A US federal court in New
York has dismissed a legal action brought by Vietnamese plaintiffs over
the use of Agent Orange during the Vietnam War.
The plaintiffs had sought
compensation from the firms that manufactured the chemical, which
allegedly caused birth defects, miscarriages and cancer.
They said use of the defoliant - to strip away forest cover during the war - was a war crime against millions.
But Judge Jack Weinstein ruled there was no legal basis for their claims.
The civil action was the first attempt by Vietnamese plaintiffs to
claim compensation for the effects of Agent Orange, which has been
linked to a multitude of heath problems, including diabetes.
However, the chemical companies said no such link had been proved.
The defendants - including Dow Chemical and the Monsanto Corporation -
also argued that the US government was responsible for how the chemical
was used, not the manufacturers.
They maintained that US courts could not punish
corporations for carrying out the orders of a president exercising his
powers as commander-in-chief.
In a 233-page ruling, Judge Weinstein threw out the case, saying:
"There is no basis for any of the claims of plaintiffs under the
domestic law of any nation or state or under any form of international
The US justice department had urged the federal judge to dismiss the lawsuit.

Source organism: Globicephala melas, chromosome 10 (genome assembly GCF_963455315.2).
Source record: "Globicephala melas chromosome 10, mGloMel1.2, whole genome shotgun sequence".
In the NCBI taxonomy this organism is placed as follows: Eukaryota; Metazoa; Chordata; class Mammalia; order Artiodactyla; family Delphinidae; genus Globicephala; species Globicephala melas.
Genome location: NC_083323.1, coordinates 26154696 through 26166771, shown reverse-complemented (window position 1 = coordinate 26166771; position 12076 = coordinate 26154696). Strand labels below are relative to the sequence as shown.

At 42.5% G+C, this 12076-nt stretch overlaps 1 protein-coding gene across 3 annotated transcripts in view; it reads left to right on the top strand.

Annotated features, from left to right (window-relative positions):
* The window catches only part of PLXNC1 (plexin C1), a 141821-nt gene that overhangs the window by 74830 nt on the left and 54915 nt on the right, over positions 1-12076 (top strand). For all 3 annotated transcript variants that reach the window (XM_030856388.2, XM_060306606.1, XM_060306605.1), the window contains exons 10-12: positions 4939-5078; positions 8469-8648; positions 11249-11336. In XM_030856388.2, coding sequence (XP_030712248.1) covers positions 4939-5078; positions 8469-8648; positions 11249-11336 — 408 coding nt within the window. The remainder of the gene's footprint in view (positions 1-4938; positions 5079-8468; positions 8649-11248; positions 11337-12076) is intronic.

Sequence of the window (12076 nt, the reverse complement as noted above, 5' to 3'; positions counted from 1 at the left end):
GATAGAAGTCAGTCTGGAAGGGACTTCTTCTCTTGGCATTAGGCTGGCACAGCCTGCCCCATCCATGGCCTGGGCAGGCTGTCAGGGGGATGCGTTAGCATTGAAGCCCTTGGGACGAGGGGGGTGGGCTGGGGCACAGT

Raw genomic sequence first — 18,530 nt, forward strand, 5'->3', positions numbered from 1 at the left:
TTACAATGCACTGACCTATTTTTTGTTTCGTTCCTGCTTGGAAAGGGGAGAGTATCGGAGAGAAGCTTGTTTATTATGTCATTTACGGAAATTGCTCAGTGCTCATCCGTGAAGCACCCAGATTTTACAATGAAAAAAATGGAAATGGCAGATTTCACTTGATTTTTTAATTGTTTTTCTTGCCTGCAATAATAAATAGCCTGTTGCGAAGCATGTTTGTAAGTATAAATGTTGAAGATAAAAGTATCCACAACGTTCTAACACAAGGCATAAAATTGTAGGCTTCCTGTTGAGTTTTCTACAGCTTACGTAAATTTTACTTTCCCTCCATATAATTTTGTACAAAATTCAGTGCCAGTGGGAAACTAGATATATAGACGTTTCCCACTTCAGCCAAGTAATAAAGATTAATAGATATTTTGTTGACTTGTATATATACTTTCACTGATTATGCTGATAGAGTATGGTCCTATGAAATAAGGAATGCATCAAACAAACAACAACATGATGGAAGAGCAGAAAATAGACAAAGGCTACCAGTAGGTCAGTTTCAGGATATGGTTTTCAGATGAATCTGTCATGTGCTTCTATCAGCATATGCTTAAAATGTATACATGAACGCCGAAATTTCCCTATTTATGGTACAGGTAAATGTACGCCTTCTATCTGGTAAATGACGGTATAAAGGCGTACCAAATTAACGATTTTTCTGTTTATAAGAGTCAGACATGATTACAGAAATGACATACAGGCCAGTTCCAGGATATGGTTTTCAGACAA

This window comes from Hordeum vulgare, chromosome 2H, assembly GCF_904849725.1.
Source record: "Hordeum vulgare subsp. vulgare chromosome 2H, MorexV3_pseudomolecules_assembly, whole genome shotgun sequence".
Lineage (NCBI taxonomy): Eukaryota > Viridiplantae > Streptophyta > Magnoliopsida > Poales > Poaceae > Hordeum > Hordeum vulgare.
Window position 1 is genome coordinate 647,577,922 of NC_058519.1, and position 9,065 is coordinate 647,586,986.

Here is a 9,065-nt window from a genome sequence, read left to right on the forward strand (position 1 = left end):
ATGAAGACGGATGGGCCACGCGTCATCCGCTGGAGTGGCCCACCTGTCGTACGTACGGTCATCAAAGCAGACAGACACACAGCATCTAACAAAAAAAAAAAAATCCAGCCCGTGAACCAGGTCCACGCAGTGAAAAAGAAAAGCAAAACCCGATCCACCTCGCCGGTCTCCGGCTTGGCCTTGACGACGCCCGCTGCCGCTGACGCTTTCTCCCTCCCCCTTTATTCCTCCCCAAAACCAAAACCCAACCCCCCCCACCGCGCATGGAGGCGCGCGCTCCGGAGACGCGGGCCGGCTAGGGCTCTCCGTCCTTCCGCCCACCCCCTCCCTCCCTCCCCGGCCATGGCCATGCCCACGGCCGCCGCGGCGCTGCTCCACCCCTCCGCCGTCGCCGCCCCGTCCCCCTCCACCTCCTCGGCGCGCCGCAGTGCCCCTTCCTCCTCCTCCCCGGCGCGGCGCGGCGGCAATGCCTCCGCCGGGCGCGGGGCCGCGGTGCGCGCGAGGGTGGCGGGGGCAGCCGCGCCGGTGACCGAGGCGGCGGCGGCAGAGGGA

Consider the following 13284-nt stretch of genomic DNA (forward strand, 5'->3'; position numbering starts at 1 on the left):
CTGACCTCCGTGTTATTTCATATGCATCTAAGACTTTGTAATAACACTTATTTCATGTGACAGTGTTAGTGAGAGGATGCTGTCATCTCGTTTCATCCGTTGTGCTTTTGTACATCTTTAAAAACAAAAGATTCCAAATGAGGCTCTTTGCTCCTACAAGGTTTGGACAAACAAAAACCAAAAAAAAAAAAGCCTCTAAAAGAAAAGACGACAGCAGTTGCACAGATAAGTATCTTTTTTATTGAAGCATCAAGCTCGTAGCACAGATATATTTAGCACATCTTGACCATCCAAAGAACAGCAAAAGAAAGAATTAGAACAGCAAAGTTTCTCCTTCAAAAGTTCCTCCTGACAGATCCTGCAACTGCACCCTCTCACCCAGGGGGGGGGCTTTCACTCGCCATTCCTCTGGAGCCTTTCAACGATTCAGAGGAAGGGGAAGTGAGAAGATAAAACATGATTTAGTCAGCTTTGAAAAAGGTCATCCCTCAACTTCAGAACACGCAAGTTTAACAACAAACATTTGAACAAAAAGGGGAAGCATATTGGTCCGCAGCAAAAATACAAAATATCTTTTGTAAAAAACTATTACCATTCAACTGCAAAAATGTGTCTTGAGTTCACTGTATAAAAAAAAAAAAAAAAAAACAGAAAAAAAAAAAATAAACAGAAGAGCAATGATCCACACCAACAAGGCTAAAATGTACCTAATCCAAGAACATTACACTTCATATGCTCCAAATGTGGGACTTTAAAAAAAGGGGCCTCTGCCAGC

In a brief filed in January, it said opening the courts to cases
brought by former enemies would be a dangerous threat to presidential
powers to wage war.
Between 1962 and 1971, large quantities of Agent Orange
were sprayed across parts of Vietnam to deprive communist North
Vietnamese forces of forest cover.
In 1984, several chemical companies paid $180m (£93m)
to settle a lawsuit with US war veterans, who said that their health
had been affected by exposure to the substance.
Agent Orange was named after the colour of its
container. As well as herbicides which stripped trees bare, it
contained a strain of dioxin.
In time, some contend, the dioxin spread to the food chain causing a proliferation of birth defects.
Some babies were born without eyes or arms, or were missing internal organs.
A group representing alleged Vietnamese victims says three million
people were exposed to the chemical during the war, and at least one
million suffer serious health problems today.
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